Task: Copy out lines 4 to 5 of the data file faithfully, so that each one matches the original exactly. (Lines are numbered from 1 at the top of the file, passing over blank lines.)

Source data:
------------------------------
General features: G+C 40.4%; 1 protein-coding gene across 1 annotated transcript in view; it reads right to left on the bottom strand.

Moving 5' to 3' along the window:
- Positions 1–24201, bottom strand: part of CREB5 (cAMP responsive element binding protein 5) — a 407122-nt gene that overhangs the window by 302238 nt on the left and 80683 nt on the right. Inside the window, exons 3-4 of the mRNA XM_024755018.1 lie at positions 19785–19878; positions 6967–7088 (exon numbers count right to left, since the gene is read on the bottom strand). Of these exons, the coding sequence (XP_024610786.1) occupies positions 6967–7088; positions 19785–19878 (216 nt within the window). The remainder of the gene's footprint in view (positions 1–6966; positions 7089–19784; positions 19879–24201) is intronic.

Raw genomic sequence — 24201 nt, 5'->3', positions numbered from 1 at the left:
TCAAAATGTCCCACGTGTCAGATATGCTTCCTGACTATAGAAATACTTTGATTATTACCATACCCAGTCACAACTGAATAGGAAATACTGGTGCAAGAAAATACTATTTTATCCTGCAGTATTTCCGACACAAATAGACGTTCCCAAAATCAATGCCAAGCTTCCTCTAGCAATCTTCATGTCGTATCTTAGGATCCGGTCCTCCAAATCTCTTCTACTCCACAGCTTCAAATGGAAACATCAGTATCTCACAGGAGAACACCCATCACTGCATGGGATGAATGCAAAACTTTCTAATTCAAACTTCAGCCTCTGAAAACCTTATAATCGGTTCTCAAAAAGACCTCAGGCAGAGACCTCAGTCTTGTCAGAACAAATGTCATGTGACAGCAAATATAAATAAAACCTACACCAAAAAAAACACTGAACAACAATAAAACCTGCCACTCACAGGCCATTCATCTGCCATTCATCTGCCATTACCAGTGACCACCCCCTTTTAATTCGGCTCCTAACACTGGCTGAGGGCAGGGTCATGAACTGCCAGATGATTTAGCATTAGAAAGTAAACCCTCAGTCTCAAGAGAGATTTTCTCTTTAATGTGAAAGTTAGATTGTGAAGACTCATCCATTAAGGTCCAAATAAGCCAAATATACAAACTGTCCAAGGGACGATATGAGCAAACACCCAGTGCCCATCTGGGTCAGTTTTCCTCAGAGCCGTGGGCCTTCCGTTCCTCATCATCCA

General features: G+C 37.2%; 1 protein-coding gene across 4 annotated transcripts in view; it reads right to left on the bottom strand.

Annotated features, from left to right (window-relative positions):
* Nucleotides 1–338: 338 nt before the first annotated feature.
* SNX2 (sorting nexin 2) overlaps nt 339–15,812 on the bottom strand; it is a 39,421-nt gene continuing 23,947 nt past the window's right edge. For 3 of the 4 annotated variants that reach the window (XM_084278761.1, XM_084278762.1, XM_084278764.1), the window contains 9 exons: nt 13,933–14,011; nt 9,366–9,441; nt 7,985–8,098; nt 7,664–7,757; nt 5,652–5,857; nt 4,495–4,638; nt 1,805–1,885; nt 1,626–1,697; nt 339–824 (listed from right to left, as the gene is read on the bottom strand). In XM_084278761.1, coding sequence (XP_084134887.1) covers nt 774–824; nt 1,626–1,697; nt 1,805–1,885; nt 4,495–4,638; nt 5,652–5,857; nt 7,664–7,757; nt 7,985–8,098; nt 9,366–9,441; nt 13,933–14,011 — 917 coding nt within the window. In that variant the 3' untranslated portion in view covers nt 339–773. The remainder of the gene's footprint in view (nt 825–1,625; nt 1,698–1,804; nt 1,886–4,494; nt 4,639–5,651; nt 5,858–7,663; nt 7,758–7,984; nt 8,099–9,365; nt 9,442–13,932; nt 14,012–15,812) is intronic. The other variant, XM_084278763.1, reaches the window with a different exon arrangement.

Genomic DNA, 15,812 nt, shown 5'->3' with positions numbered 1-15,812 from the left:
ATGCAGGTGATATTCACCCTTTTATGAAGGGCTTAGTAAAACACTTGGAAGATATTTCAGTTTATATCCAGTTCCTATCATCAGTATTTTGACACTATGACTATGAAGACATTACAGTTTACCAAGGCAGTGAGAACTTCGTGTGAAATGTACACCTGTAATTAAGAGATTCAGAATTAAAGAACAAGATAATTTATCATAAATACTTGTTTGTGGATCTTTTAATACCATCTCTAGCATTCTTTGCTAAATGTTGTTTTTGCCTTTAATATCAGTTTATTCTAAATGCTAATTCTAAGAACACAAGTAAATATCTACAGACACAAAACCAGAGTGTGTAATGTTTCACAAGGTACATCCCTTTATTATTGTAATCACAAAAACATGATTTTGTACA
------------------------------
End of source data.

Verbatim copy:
Raw genomic sequence — 24201 nt, 5'->3', positions numbered from 1 at the left:
TCAAAATGTCCCACGTGTCAGATATGCTTCCTGACTATAGAAATACTTTGATTATTACCATACCCAGTCACAACTGAATAGGAAATACTGGTGCAAGAAAATACTATTTTATCCTGCAGTATTTCCGACACAAATAGACGTTCCCAAAATCAATGCCAAGCTTCCTCTAGCAATCTTCATGTCGTATCTTAGGATCCGGTCCTCCAAATCTCTTCTACTCCACAGCTTCAAATGGAAACATCAGTATCTCACAGGAGAACACCCATCACTGCATGGGATGAATGCAAAACTTTCTAATTCAAACTTCAGCCTCTGAAAACCTTATAATCGGTTCTCAAAAAGACCTCAGGCAGAGACCTCAGTCTTGTCAGAACAAATGTCATGTGACAGCAAATATAAATAAAACCTACACCAAAAAAAACACTGAACAACAATAAAACCTGCCACTCACAGGCCATTCATCTGCCATTCATCTGCCATTACCAGTGACCACCCCCTTTTAATTCGGCTCCTAACACTGGCTGAGGGCAGGGTCATGAACTGCCAGATGATTTAGCATTAGAAAGTAAACCCTCAGTCTCAAGAGAGATTTTCTCTTTAATGTGAAAGTTAGATTGTGAAGACTCATCCATTAAGGTCCAAATAAGCCAAATATACAAACTGTCCAAGGGACGATATGAGCAAACACCCAGTGCCCATCTGGGTCAGTTTTCCTCAGAGCCGTGGGCCTTCCGTTCCTCATCATCCA